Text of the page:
Edinburgh surgeon Dr. Robert Knox requires cadavers for his research into the functioning of the human body; local ne'er-do-wells Burke and Hare find ways to provide him with fresh ... See full summary »
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Edinburgh surgeon Dr. Robert Knox requires cadavers for his research into the functioning of the human body; local ne'er-do-wells Burke and Hare find ways to provide him with fresh specimens... Written by
Mark Doran <email@example.com>
This film is an adaptation of the story of real-life killers William Burke and William Hare who, around 1827 in Edinburgh, Scotland, did provide more than a dozen "fresh" corpses to the anatomist Dr. Knox. See more »
Dr. Robert Knox:
Before commencing this morning's lecture, let us consider the Oath of Hippocrates, the sacred oath of our profession: "I will prescribe regimen for the good of my patients according to my ability and my judgment and never do harm to anyone."
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The Dyaliscope logo in the main titles misspells the widescreen process as "Dylascope". See more »
Underrated creepy and atmospheric historical thriller.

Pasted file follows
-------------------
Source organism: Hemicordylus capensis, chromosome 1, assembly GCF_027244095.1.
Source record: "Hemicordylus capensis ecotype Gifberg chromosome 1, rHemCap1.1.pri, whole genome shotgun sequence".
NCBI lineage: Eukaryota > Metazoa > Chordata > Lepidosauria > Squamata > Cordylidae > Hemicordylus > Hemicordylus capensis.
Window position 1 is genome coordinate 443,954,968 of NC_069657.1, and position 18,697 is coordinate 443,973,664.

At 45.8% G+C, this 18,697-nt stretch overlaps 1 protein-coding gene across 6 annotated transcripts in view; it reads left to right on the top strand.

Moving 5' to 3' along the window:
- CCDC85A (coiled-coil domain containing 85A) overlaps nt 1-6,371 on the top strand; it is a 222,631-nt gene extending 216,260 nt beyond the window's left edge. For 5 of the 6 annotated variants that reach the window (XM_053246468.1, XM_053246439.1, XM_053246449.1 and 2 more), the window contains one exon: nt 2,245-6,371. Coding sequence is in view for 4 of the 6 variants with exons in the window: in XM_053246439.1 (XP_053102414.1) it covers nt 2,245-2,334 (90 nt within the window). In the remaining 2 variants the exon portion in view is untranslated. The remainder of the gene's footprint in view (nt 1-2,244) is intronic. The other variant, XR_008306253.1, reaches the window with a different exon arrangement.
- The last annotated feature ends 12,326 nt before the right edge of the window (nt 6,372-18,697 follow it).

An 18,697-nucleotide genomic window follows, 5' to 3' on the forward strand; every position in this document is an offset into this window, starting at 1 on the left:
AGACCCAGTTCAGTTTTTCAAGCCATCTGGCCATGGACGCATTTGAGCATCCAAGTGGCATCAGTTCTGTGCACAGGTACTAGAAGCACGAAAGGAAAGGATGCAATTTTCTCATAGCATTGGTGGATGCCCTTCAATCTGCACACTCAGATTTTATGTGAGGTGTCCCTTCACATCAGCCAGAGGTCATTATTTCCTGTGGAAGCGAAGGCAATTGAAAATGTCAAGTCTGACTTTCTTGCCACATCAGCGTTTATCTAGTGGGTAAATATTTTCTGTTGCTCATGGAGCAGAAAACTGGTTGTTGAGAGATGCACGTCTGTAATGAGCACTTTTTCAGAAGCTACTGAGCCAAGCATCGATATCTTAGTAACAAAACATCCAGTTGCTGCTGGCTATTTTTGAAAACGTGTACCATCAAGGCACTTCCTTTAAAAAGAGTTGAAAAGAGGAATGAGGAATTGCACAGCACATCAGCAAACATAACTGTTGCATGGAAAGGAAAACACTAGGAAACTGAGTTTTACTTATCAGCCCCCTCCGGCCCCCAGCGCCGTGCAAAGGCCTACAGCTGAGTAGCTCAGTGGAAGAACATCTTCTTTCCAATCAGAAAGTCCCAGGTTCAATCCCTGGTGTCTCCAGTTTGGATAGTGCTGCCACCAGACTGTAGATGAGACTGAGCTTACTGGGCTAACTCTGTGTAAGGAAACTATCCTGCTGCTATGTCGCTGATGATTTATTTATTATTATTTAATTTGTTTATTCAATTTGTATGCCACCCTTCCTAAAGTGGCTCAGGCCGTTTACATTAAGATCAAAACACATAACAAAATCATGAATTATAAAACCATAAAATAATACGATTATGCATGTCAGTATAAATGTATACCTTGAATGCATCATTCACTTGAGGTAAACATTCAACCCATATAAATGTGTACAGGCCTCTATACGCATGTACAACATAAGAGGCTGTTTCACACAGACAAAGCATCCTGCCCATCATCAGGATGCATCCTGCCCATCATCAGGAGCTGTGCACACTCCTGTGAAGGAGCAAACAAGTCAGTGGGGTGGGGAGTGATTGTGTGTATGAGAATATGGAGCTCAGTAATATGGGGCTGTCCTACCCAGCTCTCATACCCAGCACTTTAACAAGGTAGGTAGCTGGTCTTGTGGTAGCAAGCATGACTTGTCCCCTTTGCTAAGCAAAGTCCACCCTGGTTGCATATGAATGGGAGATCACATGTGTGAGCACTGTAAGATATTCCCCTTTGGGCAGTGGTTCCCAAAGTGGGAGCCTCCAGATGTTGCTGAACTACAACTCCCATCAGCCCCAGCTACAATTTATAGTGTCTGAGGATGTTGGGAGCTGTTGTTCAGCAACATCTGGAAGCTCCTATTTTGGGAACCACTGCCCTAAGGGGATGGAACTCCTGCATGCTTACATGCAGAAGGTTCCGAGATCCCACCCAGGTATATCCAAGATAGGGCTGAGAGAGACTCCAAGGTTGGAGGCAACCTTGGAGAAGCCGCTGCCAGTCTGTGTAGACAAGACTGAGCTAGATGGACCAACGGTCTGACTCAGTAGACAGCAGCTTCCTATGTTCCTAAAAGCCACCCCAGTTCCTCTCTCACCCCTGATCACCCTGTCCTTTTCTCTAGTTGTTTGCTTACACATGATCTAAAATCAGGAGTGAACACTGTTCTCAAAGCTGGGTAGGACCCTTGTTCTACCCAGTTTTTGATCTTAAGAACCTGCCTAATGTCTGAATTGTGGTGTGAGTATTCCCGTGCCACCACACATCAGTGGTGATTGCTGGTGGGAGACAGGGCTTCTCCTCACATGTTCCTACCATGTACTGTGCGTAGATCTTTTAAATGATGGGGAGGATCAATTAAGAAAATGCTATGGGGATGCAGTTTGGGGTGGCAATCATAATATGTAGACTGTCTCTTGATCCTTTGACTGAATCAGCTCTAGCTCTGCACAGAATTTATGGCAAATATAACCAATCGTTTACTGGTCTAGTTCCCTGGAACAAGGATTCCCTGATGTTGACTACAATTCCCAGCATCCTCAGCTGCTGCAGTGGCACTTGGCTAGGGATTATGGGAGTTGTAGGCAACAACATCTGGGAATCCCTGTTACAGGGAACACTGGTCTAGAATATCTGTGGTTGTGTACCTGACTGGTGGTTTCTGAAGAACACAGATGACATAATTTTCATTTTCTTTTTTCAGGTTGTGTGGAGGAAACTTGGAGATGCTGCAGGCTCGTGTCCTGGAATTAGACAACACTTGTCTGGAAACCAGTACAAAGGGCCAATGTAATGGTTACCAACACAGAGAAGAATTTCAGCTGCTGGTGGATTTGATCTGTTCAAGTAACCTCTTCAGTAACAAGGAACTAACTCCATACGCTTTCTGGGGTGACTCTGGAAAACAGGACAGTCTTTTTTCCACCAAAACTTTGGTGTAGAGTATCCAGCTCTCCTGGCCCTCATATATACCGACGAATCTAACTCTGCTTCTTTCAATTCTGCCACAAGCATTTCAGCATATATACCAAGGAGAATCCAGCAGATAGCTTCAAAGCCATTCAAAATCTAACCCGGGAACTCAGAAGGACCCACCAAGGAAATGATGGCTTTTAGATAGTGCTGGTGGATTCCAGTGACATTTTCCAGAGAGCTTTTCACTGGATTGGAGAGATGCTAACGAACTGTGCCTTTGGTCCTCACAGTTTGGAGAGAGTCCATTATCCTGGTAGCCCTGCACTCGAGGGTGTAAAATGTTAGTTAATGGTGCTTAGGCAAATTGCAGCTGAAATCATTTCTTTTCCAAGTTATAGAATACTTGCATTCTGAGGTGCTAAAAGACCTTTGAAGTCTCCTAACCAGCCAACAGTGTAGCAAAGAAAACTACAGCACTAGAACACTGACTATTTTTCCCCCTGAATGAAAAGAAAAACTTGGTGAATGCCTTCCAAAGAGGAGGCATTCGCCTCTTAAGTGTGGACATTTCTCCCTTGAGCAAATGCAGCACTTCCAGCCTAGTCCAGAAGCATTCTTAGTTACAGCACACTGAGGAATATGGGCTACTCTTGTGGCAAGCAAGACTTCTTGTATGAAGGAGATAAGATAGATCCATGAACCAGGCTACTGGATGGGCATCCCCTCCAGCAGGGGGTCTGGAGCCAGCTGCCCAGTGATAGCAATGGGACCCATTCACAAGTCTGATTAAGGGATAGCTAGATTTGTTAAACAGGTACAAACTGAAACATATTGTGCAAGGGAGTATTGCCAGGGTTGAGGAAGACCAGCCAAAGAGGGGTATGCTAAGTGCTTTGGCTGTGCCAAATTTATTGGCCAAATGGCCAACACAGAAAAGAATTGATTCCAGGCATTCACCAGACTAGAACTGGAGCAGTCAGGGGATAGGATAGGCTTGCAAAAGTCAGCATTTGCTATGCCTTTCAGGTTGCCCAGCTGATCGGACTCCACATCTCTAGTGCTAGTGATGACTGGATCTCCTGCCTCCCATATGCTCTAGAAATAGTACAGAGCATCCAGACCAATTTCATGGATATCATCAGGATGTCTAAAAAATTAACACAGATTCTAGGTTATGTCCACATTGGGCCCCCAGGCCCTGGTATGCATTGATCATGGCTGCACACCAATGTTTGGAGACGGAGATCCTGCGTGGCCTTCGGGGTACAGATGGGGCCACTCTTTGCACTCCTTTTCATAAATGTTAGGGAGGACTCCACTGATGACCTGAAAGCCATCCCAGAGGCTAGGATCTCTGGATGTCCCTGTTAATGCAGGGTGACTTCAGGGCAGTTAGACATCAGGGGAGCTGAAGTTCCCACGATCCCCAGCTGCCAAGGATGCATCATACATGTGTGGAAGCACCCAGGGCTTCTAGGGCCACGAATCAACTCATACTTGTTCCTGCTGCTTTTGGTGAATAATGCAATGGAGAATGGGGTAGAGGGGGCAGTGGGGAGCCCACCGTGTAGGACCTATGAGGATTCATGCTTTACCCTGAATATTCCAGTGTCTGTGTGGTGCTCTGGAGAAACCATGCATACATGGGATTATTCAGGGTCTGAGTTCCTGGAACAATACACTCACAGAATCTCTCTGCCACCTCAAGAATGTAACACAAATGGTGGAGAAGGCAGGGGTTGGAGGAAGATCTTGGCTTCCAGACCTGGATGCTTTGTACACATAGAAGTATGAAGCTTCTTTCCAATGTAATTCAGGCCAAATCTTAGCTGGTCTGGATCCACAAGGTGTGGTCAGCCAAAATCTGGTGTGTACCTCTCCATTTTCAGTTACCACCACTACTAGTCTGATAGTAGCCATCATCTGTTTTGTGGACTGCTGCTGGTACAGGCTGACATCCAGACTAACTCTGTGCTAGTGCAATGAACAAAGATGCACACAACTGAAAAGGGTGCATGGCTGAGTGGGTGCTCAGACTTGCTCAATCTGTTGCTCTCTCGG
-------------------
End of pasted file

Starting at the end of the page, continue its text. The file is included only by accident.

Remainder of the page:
I'll leave it up to others to debate whether 'Mania' (a.k.a. 'The Flesh and the Fiends') is technically a horror movie. While dealing with horrific events, and told in a fashion with plenty of creepy moments, I would still say it isn't horror myself. Whatever you classify it as it is a seriously underrated thriller with strong performances from an above average cast. Director John Gilling went on to make the Hammer classic 'The Plague Of Zombies' later in the 1960s, and stars Peter Cushing ('Twins Of Evil') and Donald Pleasence ('Halloween') both made a strong impact on the horror genre, so fans will be interested to see this for those reasons alone. Cushing is excellent as the stubborn and driven Dr. Knox who needs a steady supply of corpses to dissect, and Pleasence plays the slimy William Hare, who along with his equally creepy colleague William Burke (George Rose), gleefully fills that need. The only problem is that Burke and Hare have no qualms about where the corpses come from, or whether they need a little "help" along the way. Burke and Hare were real body snatchers, but I have no idea just how historically accurate the events depicted in this movie are. But it certainly is entertaining and worth watching for the terrific performances by Cushing, Pleasence and Rose, and also for Billie Whitelaw ('The Omen') who has a small but important supporting role as the love interest for one of Dr. Knox's medical students (John Cairney - 'Jason And The Argonauts').
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